How to format your references using the Chinese Journal of Cancer citation style

This is a short guide how to format citations and the bibliography in a manuscript for Chinese Journal of Cancer. For a complete guide how to prepare your manuscript refer to the journal's instructions to authors.

Using reference management software

Typically you don't format your citations and bibliography by hand. The easiest way is to use a reference manager:

PaperpileThe citation style is built in and you can choose it in Settings > Citation Style or Paperpile > Citation Style in Google Docs.
EndNoteDownload the output style file
Mendeley, Zotero, Papers, and othersThe style is either built in or you can download a CSL file that is supported by most references management programs.
BibTeXBibTeX syles are usually part of a LaTeX template. Check the instructions to authors if the publisher offers a LaTeX template for this journal.

Journal articles

Those examples are references to articles in scholarly journals and how they are supposed to appear in your bibliography.

Not all journals organize their published articles in volumes and issues, so these fields are optional. Some electronic journals do not provide a page range, but instead list an article identifier. In a case like this it's safe to use the article identifier instead of the page range.

A journal article with 1 author
1. Holmes CD. Air pollution and forest water use. Nature. 2014;507:E1-2.
A journal article with 2 authors
1. Wang T, Overgaard J. Ecology. The heartbreak of adapting to global warming. Science. 2007;315:49–50.
A journal article with 3 authors
1. Politi A, Matthews JCF, O’Brien JL. Shor’s quantum factoring algorithm on a photonic chip. Science. 2009;325:1221.
A journal article with 7 or more authors
1. Koziol K, Vilatela J, Moisala A, Motta M, Cunniff P, Sennett M, et al. High-performance carbon nanotube fiber. Science. 2007;318:1892–5.

Books and book chapters

Here are examples of references for authored and edited books as well as book chapters.

An authored book
1. Taber DF. Organic Synthesis. Hoboken, NJ: John Wiley & Sons, Inc.; 2006.
An edited book
1. Nowicki A, Litniewski J, Kujawska T, editors. Acoustical Imaging: Volume 31. Dordrecht: Springer Netherlands; 2012.
A chapter in an edited book
1. Rich SJ. Interdisciplinary Learning: A Stimulant for Reflective Practice. In: Chhem RK, Hibbert KM, Deven TV, editors. Radiology Education: The Scholarship of Teaching and Learning. Berlin, Heidelberg: Springer; 2009. p. 51–61.

Web sites

Sometimes references to web sites should appear directly in the text rather than in the bibliography. Refer to the Instructions to authors for Chinese Journal of Cancer.

Blog post
1. Luntz S. Cheap, Efficient Electrodes Open Path For Hydrogen Fuel [Internet]. IFLScience. IFLScience; 2015 [cited 2018 Oct 30]. Available from: https://www.iflscience.com/technology/cheap-efficient-electrodes-open-path-hydrogen-fuel/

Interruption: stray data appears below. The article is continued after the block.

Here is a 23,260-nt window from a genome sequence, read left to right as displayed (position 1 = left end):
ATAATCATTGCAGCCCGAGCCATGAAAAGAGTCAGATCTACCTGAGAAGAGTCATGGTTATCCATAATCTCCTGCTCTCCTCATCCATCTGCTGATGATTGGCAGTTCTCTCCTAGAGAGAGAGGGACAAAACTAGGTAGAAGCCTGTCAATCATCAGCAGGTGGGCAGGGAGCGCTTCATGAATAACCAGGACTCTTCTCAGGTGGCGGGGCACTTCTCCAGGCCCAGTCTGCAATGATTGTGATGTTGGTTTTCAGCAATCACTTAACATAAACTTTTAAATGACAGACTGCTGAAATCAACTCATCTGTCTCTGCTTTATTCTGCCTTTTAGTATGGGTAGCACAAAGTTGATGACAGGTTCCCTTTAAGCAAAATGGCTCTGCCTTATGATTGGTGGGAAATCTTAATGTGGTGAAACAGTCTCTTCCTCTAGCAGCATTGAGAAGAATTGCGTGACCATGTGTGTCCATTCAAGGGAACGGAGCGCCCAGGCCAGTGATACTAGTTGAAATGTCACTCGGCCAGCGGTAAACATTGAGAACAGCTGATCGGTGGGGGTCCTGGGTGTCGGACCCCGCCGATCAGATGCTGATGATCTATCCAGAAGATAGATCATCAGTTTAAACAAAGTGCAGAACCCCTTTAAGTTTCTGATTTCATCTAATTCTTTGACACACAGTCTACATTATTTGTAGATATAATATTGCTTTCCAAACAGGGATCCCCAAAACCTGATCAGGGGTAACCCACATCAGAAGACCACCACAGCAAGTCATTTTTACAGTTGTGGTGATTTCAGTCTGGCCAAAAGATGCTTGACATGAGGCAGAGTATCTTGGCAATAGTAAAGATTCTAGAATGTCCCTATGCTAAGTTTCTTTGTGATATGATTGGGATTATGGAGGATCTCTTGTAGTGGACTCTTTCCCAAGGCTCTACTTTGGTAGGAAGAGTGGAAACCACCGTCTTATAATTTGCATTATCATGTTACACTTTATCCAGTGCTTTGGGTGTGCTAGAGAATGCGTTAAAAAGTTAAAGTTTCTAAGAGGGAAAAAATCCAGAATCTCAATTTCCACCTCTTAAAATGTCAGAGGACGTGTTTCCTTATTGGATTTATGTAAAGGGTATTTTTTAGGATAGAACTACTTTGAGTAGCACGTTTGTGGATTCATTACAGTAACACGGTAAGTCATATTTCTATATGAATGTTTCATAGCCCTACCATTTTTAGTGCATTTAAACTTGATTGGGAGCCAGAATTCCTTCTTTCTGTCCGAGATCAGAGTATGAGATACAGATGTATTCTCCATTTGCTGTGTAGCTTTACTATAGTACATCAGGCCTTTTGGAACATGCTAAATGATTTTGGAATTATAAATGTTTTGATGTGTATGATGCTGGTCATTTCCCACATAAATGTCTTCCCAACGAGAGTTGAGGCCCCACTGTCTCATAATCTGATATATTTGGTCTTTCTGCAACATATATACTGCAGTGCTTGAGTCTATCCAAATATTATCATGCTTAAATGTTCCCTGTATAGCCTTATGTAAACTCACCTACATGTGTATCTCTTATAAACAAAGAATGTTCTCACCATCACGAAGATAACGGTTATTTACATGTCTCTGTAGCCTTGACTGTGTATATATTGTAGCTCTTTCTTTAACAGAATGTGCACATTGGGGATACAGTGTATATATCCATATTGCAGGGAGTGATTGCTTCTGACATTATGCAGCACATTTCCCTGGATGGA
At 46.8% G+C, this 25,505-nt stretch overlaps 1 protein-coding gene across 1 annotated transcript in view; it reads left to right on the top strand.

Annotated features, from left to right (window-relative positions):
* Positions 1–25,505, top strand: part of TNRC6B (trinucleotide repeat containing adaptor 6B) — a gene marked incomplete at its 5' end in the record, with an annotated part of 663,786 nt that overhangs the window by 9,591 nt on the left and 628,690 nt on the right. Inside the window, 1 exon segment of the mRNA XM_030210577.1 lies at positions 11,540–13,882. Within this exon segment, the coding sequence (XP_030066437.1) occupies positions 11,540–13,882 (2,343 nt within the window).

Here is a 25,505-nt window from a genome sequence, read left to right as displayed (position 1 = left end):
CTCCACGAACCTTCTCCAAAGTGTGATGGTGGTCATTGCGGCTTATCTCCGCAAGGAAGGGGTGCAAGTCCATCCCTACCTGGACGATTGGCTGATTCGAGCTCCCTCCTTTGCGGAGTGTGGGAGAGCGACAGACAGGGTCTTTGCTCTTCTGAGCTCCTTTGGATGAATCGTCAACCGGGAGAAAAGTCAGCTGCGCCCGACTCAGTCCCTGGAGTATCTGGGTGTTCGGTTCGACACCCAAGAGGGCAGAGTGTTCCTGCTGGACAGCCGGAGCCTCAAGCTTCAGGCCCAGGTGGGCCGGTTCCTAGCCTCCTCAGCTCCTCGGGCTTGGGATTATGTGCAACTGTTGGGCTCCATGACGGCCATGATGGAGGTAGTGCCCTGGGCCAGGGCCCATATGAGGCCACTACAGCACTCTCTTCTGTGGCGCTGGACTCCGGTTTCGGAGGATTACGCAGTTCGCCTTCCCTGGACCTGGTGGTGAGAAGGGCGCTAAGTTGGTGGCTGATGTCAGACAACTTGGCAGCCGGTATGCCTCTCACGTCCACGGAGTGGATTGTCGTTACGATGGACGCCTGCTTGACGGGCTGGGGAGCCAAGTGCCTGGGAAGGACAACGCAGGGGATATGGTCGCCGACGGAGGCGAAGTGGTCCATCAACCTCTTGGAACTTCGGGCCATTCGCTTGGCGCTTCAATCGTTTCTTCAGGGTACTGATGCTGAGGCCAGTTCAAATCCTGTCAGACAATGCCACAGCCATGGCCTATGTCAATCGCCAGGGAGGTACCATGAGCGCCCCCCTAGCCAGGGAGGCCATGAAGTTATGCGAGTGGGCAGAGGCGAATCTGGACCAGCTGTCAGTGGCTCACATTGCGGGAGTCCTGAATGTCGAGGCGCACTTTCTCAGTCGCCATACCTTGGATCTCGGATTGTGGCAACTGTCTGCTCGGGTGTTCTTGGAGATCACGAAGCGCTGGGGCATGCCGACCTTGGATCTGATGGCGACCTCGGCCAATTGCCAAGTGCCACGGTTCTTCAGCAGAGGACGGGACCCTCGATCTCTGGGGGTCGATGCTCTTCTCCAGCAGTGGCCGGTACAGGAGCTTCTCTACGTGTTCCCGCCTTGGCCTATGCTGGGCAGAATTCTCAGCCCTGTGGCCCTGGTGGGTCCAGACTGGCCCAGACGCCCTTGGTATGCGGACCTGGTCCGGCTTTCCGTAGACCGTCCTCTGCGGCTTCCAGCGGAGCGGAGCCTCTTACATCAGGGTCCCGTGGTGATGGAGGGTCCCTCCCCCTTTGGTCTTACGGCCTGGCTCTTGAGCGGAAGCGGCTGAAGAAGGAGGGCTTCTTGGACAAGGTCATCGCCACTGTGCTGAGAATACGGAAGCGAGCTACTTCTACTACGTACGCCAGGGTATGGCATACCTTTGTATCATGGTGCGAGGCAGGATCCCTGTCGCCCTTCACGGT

Reports

This example shows the general structure used for government reports, technical reports, and scientific reports. If you can't locate the report number then it might be better to cite the report as a book. For reports it is usually not individual people that are credited as authors, but a governmental department or agency like "U. S. Food and Drug Administration" or "National Cancer Institute".

Government report
1. Government Accountability Office. Drug Control: Status Report on Counterdrug Technology Development. Washington, DC: U.S. Government Printing Office; 1993 Jan. Report No.: NSIAD-93-104.

Theses and dissertations

Theses including Ph.D. dissertations, Master's theses or Bachelor theses follow the basic format outlined below.

Doctoral dissertation
1. Cox TM. Is the Procurement Integrity Act “Important” Enough for the Mandatory Disclosure Rule?: A Look at the Procurement Integrity Act and the Case for its Inclusion in the Mandatory Disclosure Rule [Doctoral dissertation]. [Washington, DC]: George Washington University; 2010.

News paper articles

Unlike scholarly journals, news papers do not usually have a volume and issue number. Instead, the full date and page number is required for a correct reference.

New York Times article
1. Sophia Kishkovsky; Compiled by. Arts, Briefly; Rare Violin in the Spotlight. New York Times. 2005 Nov 21;E2.

In-text citations

References should be cited in the text by sequential numbers in square brackets:

This sentence cites one reference [1].
This sentence cites two references [1,2].
This sentence cites four references [1–4].

About the journal

Full journal titleChinese Journal of Cancer
AbbreviationChin. J. Cancer
ISSN (online)1944-446X
ScopeOncology

Other styles